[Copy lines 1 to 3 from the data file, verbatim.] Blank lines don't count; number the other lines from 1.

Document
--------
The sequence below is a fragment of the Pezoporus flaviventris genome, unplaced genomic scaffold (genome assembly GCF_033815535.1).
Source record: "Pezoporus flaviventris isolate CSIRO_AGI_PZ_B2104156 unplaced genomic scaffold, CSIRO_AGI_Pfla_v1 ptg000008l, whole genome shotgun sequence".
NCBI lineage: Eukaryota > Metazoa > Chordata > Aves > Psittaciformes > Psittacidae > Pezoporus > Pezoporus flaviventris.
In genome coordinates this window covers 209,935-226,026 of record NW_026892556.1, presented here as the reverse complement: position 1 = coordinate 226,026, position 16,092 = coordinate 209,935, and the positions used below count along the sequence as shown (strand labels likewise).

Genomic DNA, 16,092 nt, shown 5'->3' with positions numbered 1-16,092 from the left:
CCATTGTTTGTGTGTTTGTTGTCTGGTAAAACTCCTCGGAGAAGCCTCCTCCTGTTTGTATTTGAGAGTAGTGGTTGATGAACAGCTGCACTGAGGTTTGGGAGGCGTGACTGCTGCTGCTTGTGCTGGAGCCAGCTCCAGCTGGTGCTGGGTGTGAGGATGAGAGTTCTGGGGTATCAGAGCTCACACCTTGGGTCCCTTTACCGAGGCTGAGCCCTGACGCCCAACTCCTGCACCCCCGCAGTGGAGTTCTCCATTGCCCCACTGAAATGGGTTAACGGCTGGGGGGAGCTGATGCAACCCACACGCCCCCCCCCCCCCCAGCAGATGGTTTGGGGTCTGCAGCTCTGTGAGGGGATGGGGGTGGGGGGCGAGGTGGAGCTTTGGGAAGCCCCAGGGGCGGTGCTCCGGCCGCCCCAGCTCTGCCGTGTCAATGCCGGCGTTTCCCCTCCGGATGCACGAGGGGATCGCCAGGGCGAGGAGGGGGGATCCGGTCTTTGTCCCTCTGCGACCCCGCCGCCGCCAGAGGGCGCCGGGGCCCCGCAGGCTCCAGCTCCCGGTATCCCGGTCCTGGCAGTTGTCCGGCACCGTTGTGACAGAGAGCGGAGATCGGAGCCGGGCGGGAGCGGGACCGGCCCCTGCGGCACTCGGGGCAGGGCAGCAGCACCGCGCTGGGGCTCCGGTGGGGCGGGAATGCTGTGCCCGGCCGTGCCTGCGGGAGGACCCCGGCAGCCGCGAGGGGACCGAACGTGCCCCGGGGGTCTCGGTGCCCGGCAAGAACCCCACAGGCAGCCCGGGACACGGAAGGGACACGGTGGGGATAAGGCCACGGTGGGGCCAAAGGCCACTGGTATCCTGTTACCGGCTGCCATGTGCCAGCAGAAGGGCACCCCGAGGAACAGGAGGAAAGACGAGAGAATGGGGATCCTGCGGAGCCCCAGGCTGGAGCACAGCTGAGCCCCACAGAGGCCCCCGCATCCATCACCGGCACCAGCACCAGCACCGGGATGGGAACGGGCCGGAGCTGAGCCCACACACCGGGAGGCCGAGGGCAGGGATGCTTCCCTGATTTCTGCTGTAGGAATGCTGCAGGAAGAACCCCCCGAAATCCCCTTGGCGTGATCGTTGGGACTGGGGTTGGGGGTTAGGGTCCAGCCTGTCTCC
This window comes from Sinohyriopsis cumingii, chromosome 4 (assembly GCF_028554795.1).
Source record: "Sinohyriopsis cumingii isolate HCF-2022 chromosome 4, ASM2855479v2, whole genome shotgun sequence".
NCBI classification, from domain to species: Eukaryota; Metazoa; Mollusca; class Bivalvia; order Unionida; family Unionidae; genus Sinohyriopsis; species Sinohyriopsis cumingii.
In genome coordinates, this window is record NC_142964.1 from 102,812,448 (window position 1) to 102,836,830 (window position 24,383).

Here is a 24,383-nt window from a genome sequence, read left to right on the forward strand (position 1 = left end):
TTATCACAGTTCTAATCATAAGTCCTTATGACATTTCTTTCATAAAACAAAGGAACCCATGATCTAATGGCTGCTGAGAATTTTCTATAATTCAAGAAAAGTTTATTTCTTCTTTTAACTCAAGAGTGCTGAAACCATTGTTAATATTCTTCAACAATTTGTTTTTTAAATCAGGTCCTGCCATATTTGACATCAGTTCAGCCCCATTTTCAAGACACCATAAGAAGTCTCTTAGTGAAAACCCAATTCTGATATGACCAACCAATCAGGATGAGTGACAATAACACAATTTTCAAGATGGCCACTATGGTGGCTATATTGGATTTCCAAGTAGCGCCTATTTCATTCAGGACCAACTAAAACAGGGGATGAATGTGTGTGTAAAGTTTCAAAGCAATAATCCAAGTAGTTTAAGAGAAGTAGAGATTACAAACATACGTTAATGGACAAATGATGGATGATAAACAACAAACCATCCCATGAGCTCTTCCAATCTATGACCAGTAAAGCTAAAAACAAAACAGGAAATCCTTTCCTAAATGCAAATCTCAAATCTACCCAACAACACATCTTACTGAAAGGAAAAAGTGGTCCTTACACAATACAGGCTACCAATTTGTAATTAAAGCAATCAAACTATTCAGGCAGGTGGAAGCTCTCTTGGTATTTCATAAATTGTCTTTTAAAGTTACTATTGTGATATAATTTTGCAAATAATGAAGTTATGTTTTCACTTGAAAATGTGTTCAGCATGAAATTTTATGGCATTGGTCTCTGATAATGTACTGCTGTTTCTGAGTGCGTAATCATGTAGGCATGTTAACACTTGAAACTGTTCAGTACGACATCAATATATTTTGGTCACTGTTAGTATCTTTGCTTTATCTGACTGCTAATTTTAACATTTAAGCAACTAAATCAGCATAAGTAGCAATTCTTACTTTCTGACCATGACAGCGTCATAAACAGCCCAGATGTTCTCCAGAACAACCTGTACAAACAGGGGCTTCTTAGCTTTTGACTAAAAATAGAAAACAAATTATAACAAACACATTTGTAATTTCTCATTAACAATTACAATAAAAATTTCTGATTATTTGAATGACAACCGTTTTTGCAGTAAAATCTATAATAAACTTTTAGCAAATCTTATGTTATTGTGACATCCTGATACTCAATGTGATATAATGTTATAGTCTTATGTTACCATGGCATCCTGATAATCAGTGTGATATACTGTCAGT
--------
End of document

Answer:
The sequence below is a fragment of the Pezoporus flaviventris genome, unplaced genomic scaffold (genome assembly GCF_033815535.1).
Source record: "Pezoporus flaviventris isolate CSIRO_AGI_PZ_B2104156 unplaced genomic scaffold, CSIRO_AGI_Pfla_v1 ptg000008l, whole genome shotgun sequence".
NCBI lineage: Eukaryota > Metazoa > Chordata > Aves > Psittaciformes > Psittacidae > Pezoporus > Pezoporus flaviventris.